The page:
And one last industry – there are many more – but one more that you’re all familiar with. You have bank accounts? You should, okay? Well, you don’t want anyone hacking into them, right? Or into your cars, or into the planes you ride? You need cybersecurity. Everybody needs cyber. Israel has become a world leader in cybersecurity. Look at how much they invest in the hundreds of Israeli startup companies, tremendous companies. But here is another factor that you should now. Israel’s population is how much? Who knows? Class? Eight million? It’s closer to nine, but it’s about between eight and nine million, that’s correct. And what percentage of that is of the world’s population? Oh come on. It’s one-tenth of one percent. So, what percentage do we get of the world global investment in cybersecurity, in private investment in cybersecurity? We’re one-tenth of one percent of the world’s population, and we get a whopping 20% of global, private investment in cyber. We’re punching 200 times above our weight. Not two times, not ten times, not a hundred times – 200 times above our weight. That’s very strong.
Now here’s how the dots connect. Because we have this tremendous capacity for security and intelligence, and because we have this tremendous capacity for civilian technology, for making the lives of people richer, safer, more productive, many countries are coming to Israel because they want to share with us these benefits.
And that creates the third great change, which is a flourishing of Israel’s diplomatic relations around the world. You know, when I joined the Foreign Service 105 years ago, as the DCM to this city, Washington, the number two in our embassy, I think we had about 80 or 90 countries with whom we had diplomatic relations. Now the number is 160, and there are very few countries left. By the way, what are we doing with Greenland? We got to do something with Greenland. They must have some satellite needs or something that we could do there. But we are coloring the world blue. I’ve been to Africa three times in 18 months. I’ve been to South America, to Latin America. Can you imagine in the 70 years of the history of Israel a prime minister of Israel never went south of Texas? I mean, I love Texas, but we went to Argentina. We went to Argentina, to Colombia, to Mexico. And they say come back, come back. We want more. That is changing. All these countries are coming to us: India, China, Mongolia, Kazakhstan, all of them, Azerbaijan, Muslim countries. First time I visited Australia – tremendous. Far away though. So we’re coloring the world blue. And you know what? The numbers… You remember people talked about Israel’s isolation? Pretty soon, the countries that don’t have relations with us, they’re going to be isolated.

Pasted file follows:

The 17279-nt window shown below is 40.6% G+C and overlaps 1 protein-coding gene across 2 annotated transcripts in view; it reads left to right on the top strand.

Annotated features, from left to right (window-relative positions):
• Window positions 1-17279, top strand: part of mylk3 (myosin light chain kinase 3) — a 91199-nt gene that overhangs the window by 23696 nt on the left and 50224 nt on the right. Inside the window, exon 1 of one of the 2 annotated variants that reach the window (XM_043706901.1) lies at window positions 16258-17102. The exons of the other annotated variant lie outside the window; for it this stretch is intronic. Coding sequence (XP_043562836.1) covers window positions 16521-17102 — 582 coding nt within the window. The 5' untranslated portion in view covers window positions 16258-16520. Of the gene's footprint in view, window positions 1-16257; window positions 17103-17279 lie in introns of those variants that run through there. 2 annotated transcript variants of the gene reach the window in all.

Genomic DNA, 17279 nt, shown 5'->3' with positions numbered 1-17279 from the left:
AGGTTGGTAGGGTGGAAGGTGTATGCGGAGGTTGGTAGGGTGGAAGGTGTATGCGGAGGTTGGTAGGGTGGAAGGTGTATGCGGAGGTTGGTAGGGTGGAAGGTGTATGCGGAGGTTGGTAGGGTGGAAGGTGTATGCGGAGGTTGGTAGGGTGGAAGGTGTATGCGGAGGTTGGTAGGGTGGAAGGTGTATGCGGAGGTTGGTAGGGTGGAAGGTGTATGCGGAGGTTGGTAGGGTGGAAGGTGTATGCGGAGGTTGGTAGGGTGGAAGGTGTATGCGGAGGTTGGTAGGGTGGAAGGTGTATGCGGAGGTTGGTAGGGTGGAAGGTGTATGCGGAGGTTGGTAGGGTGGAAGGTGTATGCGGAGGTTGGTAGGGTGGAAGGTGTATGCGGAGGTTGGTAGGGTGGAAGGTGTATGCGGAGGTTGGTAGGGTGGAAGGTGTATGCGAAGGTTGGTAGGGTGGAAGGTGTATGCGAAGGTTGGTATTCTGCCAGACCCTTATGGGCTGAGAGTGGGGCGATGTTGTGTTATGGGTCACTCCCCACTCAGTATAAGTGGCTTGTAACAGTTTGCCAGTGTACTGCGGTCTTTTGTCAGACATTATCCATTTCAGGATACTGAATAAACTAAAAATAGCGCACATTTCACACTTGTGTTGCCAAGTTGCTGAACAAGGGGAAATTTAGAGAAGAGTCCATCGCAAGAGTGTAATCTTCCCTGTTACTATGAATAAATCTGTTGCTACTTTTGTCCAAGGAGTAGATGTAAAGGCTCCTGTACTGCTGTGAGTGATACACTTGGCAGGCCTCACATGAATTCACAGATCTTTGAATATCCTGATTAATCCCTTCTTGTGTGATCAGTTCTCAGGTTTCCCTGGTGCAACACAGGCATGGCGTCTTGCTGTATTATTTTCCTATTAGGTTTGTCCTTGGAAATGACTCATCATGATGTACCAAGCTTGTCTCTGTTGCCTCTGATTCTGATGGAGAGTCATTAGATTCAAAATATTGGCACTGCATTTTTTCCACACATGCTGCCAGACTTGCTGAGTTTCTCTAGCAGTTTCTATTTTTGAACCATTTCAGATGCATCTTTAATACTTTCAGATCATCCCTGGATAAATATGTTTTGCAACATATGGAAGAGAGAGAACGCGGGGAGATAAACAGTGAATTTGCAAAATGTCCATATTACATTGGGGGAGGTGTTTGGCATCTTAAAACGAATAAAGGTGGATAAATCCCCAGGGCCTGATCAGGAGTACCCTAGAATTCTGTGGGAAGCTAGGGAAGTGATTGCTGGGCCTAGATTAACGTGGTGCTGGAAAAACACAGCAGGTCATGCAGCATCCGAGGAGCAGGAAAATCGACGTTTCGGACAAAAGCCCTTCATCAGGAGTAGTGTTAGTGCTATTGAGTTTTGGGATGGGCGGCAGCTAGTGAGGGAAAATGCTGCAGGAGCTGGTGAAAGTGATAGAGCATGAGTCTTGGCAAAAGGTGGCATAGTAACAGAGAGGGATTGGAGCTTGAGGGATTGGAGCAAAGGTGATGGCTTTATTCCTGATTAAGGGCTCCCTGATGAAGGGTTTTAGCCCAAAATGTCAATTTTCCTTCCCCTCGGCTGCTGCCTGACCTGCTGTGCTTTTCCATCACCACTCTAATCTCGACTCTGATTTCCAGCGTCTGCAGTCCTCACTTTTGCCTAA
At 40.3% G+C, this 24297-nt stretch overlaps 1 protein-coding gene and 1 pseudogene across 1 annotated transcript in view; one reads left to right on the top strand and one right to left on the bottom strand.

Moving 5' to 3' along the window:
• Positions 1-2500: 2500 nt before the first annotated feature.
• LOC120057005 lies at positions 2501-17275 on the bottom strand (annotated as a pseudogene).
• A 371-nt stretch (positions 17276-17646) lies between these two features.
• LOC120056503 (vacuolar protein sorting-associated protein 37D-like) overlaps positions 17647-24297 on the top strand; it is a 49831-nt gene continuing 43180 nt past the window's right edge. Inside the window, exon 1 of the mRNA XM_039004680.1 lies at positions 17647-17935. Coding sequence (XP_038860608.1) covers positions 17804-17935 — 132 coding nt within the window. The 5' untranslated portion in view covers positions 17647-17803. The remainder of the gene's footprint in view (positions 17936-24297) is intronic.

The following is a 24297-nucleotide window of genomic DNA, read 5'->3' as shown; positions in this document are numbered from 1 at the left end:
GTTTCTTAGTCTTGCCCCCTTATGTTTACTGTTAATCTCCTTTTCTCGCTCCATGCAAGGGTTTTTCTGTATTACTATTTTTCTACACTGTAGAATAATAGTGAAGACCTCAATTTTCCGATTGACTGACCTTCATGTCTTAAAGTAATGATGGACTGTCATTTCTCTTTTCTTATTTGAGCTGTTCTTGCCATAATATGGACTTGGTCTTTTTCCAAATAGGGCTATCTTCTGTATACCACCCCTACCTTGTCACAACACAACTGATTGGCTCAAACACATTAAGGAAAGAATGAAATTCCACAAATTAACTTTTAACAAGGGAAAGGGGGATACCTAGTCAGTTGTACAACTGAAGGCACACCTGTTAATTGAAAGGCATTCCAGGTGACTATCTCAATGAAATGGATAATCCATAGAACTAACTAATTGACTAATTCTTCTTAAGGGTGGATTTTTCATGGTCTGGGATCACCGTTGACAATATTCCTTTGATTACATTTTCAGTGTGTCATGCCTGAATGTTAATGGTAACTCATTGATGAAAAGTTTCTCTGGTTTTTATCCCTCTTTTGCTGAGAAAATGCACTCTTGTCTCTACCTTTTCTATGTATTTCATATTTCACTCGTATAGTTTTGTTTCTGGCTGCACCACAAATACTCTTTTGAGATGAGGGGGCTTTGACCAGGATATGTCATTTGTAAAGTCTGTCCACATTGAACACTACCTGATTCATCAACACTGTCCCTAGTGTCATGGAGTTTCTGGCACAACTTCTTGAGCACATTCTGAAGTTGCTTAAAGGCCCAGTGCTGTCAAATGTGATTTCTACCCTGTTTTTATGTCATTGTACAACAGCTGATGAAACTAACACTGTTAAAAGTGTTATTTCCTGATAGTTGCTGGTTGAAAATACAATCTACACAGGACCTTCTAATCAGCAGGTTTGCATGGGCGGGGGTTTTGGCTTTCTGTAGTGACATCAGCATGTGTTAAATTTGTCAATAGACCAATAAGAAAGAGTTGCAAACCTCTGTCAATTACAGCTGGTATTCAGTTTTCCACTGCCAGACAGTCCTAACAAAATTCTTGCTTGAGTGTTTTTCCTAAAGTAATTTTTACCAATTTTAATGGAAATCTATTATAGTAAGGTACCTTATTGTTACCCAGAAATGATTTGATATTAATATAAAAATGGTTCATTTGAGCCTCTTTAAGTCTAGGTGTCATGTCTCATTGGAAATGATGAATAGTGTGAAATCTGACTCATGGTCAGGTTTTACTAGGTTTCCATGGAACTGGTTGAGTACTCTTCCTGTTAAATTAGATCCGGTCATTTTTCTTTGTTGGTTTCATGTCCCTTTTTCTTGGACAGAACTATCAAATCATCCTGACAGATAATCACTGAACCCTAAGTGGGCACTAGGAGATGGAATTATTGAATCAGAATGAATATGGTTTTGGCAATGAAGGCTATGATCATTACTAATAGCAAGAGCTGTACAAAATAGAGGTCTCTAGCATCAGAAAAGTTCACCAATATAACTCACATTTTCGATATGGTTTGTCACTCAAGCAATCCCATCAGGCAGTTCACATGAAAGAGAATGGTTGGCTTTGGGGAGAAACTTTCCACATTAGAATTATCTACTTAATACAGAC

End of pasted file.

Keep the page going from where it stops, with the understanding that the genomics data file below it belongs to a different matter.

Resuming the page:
There are those who talk about boycotting Israel? We’ll boycott them.
So, the good news is very good, and it’s getting better. The bad news, and that’s the bad news, is that bad things are getting worse, and they’re very bad. And when I talk about that, we have to deal with this challenge. And I’m thinking specifically: What do we do about Iran? The force behind so much of what is bad is this radical tyranny in Tehran. If I have a message for you today, it’s a very simple one: We must stop Iran. We will stop Iran!
When I last spoke here, I warned, tried to warn the world about a nuclear deal that was a threat to the survival of Israel, the security of the region, the peace of the world. I warned that Iran’s regime had repeatedly lied to the international community, that it could not be trusted. I warned that the deal gives Iran a clear path towards developing a nuclear arsenal in little more than a decade. And I warned that by removing Iran’s sanctions, Iran’s regime would not become more moderate and peaceful, but more extreme and belligerent, much more dangerous.
And, ladies and gentlemen, that’s exactly what has happened.
Here is what Iran is doing today.
Darkness is descending on our region. Iran is building an aggressive empire: Iran, Iraq, Syria, Lebanon, Gaza, Yemen, more to come. Now Iran is seeking to build permanent military bases in Syria, seeking to create a land bridge from Tartus, from Tehran to Tartus on the Mediterranean. And in addition to moving its army, its air force, its navy to Syria to be able to attack Israel from closer hand, it’s also seeking to develop, to build precision guided missile factories in Syria and Lebanon against Israel.
I will not let that happen. We will not let that happen. We must stop Iran. We will stop Iran.
Last week, we read in the Book of Esther about an earlier Persian attempt to exterminate our people. They failed then. They’ll fail now. We will never let Iran develop nuclear weapons – not now, not in ten years, not ever.